22 Jul 2014

Gollo

community map

 


 

The Name | Demography and Geography | Environment, Economy and Natural Resources |Mythology and History | The Language | Society: Social Events, Attitudes, Customs and Traditions | Marriage | Birth | Naming | Divorce | Relationships | Death | Social and Political Organisation, Traditional Authority, etc. | Spirituality, Belief and Customs | Culture: Arts, Music, Literature, Handicraft | Neighbours and Relationships | Latest Developments | Diaspora

Demography and Geography

The Gollo inhabit the area circumscribed by Deim Zubier (north) the source of Mbomo river (east) and the confluence of Wara river (west) down to the Kpango river (south) all lying west of Wau town. The Gollo had 3 clans: Taga, Yanga and Kpesi. They were a united tribe in the ancient times but their population has seriously declined to few thousand due to several factors. Their important settlements are Kayango, Abushakka, Manga, and other smaller ones

Environment, Economy and Natural Resources

The Gollo environment is similar to that described for the Ndogo and Kresh. They are predominantly agrarian but keep few goats, sheep and fowl. The economy is essentially subsistence with a little amount of trade between them and the neighbouring tribes.

Mythology and History

There is no concrete information linking the Gollo to any particular strong founder. However, they have close relationships with the Kresh, the Ndogo and the Sere. The most spectacular episodes in the history of the Gollo are the Azande invasions, the slave raids of Zubier Rahama (1864 -78), his rule over the people of western Bahr el Ghazal and the rule of Suleiman-Gessi (1878-9) Zubier’s son.

Language

The Gollo speak a language very close to the Ndogo, Kresh and Bviri languages

Society, Social Events, Attitudes, Customs and Traditions

The Gollo society has been seriously disrupted by foreign raids, that more research will have to be undertaken to establish their social organisation and norms.

Socio-Political Organisation and Traditional Authority

The social upheavals that the Gollo went through coupled with migration from their ancestral home has led to the erosion of the traditional political organisation. The persons who wield authority among the Gollo, like any other fertit groups in western Bahr el Ghazal are the government appointed chiefs. The fortune-tellers, mediums, medicine men, and women also wield influence due to their linkage with spirits.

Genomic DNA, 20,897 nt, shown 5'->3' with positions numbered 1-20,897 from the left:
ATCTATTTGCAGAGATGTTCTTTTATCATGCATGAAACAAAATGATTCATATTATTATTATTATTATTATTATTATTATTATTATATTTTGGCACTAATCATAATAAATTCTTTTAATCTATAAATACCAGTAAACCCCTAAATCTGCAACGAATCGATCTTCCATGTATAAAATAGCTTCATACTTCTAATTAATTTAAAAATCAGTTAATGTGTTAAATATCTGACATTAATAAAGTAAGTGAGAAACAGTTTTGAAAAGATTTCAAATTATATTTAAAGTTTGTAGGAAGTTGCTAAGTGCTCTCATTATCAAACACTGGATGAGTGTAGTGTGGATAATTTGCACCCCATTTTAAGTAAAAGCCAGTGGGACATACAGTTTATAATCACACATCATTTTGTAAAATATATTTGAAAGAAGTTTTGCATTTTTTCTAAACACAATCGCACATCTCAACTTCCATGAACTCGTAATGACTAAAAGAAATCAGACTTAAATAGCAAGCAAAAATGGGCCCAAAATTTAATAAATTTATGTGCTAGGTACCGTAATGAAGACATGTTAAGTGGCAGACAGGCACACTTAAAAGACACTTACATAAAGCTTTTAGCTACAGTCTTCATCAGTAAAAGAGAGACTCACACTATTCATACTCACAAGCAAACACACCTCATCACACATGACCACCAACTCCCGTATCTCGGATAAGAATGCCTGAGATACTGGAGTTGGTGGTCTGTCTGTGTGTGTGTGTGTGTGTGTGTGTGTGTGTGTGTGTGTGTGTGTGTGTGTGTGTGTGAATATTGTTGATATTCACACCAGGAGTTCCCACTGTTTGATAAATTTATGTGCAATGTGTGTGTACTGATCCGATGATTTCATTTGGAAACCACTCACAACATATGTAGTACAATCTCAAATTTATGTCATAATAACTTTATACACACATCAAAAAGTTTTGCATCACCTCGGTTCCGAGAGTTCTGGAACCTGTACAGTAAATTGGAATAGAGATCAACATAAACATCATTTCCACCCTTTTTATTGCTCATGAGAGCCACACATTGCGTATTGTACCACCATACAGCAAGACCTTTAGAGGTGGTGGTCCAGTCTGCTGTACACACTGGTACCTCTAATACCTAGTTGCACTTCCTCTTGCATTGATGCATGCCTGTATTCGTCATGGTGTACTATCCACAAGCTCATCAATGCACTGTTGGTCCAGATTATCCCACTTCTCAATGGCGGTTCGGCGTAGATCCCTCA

Spirituality, Beliefs and Customs

Like their kindred tribes the Ndogo and Kresh, the Gollo practice traditional African beliefs, the most significant being the sacrifice to the spirits of the departed ancestors and relatives. Many Gollo people have however abandoned these traditional beliefs and have converted to Islam (coerced by Zubier and his son Suleiman) and Christianity through missionary activities following the re-conquest of the Sudan.

Culture: Arts, Music, Literature and Handicraft

The Gollo culture is represented by their arts, music, song, dance and folklore that reflect the worth of the human person and the good in society. This area requires more inquiry as the present literature is silent about this. It is clear that there has been a process of de-tribalisation and erosion of traditional Gollo value system.

Neighbours and Foreign Relations and Co-operations

In their ancestral land, the Gollo neighbour the Ndogo, Bongo and Boor. They have however been scattered, that many Gollo are found living side by side with the Kresh, Shall and Sere and in the Raga area.

Latest Developments

The long running war has transformed the demography of the Gollo and many of them have migrated outside their ancestral land into Wau and Khartoum. A few Gollo joined the resistance movement.

Diaspora

Few Gollo families live in Kenya, Uganda and further afield in Europe, United States of America. The bulk of the Gollo Diaspora is domicile in northern Sudan.

Further Reading

Stefano Santandrea, ‘A tribal history of the Bahr el Ghazal.’ MuseumCombonianum N 17, Bologna, 1964
Stefano Santandrea, ‘Ethno-geography of Bahr el Ghazal .’ Editrice Missionaria Italiana, Via dell’Arcoveggio 80/7, Bologna, 1981.

 

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